FORT KNOX, Ky. – The Alpha and Bravo Co., 2nd Regiment Cadets, tested their night land navigation skills late Sunday night on Ft. Knox.
Cadets were given a map with two points that they were to find. Points are marked with orange and white, reflective signs posted on a stake.
To pass, and this is a must-pass event, they only need to find one of those points within the two-hour time limit. To make RECONDO, they need to find both points within that time limit on their first try.
Along with the map, Cadets are given a compass and a protractor to aid them in finding their way. Cadets may also use a red-light head lamp if they wish to help guide their way in the night.
“They have cards with a spot for a grid,” Sgt. Jonathan Solomon, a Cadre member from 361 Charlie Troop in Fort Carson, said. “All the stakes [points to reach] in here have a puncture hole and a number to correspond. So, what they need to do write down the right number and puncture hole that corresponds with the grid.”
Some of the points these Cadets are finding have been set for years, used for generations of trainees, Solomon said. Every summer, the Cadre go through the land navigation course to ensure those points are still visible; time may weather away the stakes and many fall over and deteriorate.
The course used is a forested area, various pathways weaving their way throughout. Some of the points are located right on the sides of the paths; others, however, are found deep in the woods, and one is even on the other side of a swampy area.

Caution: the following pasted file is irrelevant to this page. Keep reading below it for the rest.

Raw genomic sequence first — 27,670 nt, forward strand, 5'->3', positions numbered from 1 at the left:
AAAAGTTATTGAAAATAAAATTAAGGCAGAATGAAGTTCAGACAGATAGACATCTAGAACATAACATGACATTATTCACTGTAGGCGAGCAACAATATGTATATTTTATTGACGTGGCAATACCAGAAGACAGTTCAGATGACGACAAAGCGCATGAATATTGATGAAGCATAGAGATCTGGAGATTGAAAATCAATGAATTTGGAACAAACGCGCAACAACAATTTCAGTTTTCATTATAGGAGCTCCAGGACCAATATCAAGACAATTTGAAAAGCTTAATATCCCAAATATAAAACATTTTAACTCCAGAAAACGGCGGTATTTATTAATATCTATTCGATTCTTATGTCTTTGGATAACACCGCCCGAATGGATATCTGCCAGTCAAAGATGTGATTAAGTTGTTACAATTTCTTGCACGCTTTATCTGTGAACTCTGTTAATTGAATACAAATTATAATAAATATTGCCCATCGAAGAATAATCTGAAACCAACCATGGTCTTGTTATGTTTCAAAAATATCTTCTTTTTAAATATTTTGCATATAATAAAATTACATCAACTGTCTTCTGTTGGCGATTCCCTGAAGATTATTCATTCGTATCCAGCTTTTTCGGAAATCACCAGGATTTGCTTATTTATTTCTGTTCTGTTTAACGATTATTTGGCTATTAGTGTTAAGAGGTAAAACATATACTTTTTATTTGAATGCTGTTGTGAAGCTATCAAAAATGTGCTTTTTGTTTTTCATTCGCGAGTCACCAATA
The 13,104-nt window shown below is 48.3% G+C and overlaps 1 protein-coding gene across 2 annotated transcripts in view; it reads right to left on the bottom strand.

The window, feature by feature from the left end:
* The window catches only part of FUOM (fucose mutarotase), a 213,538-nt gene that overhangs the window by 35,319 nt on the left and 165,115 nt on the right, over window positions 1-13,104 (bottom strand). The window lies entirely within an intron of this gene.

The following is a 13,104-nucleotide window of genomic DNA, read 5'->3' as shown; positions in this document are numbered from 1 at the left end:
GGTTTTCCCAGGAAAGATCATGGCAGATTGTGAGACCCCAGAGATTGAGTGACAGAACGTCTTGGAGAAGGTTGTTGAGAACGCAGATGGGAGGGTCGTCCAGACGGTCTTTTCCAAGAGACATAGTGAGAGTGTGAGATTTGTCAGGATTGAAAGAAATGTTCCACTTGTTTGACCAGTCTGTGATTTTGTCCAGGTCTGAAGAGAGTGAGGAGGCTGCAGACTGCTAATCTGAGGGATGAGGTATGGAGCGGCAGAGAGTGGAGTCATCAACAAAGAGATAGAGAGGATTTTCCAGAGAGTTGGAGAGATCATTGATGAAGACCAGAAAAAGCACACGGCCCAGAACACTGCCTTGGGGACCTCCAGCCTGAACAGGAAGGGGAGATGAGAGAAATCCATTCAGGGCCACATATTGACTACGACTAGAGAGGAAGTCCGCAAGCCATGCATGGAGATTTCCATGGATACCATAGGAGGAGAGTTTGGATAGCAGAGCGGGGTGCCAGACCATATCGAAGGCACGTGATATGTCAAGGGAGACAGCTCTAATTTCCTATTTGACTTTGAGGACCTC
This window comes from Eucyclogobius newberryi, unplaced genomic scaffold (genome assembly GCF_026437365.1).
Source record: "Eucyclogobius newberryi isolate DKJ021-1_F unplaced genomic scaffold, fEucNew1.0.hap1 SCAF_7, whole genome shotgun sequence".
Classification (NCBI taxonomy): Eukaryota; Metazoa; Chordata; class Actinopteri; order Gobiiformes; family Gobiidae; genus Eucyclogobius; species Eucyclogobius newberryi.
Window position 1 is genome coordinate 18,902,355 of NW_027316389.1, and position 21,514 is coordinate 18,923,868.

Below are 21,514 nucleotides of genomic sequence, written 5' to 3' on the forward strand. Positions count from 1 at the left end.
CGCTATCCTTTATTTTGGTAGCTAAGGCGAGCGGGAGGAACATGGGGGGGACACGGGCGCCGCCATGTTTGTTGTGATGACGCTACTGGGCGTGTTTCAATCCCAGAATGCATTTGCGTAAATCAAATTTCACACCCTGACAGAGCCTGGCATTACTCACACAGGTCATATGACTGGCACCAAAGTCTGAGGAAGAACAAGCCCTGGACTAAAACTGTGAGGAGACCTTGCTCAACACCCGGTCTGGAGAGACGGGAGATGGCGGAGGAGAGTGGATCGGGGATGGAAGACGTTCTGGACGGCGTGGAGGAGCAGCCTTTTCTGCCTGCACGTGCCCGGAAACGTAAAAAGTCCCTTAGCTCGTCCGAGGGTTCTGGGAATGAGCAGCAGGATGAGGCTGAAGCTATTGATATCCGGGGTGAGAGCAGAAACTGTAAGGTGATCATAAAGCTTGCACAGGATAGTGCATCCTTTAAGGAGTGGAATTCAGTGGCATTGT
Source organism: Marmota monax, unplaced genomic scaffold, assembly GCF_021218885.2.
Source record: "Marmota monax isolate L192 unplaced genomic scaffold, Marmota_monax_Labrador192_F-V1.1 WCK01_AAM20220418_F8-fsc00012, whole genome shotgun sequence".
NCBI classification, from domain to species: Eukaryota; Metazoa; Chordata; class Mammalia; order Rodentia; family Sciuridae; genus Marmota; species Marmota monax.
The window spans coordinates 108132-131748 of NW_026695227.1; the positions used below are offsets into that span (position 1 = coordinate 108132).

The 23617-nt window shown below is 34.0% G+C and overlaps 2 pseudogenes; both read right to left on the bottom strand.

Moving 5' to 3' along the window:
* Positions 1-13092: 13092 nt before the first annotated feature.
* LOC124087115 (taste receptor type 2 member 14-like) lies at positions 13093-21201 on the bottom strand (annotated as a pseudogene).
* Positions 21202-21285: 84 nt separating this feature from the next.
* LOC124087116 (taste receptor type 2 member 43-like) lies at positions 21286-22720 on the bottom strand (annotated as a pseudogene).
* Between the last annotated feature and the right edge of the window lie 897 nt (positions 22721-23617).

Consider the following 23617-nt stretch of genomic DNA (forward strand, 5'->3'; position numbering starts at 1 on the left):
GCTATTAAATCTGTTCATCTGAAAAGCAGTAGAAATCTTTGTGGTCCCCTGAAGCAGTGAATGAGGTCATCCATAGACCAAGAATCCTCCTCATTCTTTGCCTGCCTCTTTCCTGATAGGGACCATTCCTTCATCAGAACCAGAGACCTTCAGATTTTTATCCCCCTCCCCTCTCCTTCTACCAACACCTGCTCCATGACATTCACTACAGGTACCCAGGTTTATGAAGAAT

Cadet Rutger Von Reiser, from Cookeville, Tennessee, attending Tennessee Tech University, encountered many of those points located deep in the woods both during the day land navigation test and his night land navigation test.
“You know where they’re at based on the roads, and knowing the road that you’re near, I think it helps,” Von Reiser said.
Von Reiser found both of his points in 46 minutes of the two hours given. He says that getting really acquainted with your terrain is one of the most beneficial things you can do in land navigation.
“Get really good with terrain association because that’s all this is,” Von Reiser said.
Jonnierah Smith from Cambridge, Ohio, attending Ohio University, was very happy to say that she passed night land navigation, as well.
“I passed,” Smith said, some laughter tacked on. “I found that one point. It was one of the road ones, the other one was deep in the woods, about a click away.”
Smith passed her land navigation test in 45 minutes out of the two hours given. Day navigation was easier than night navigation, she said. She combatted the extra difficulty by being very conscious of what she was doing and paying attention to the task at hand.
“You have to trust that pace-count and trust in your ability to find your point,” Smith said.
Above all, land navigation, both night and day, is about focus. The little details are what will drag your whole mission down, but focus on that pace count, on your compass, and success won’t be too far away.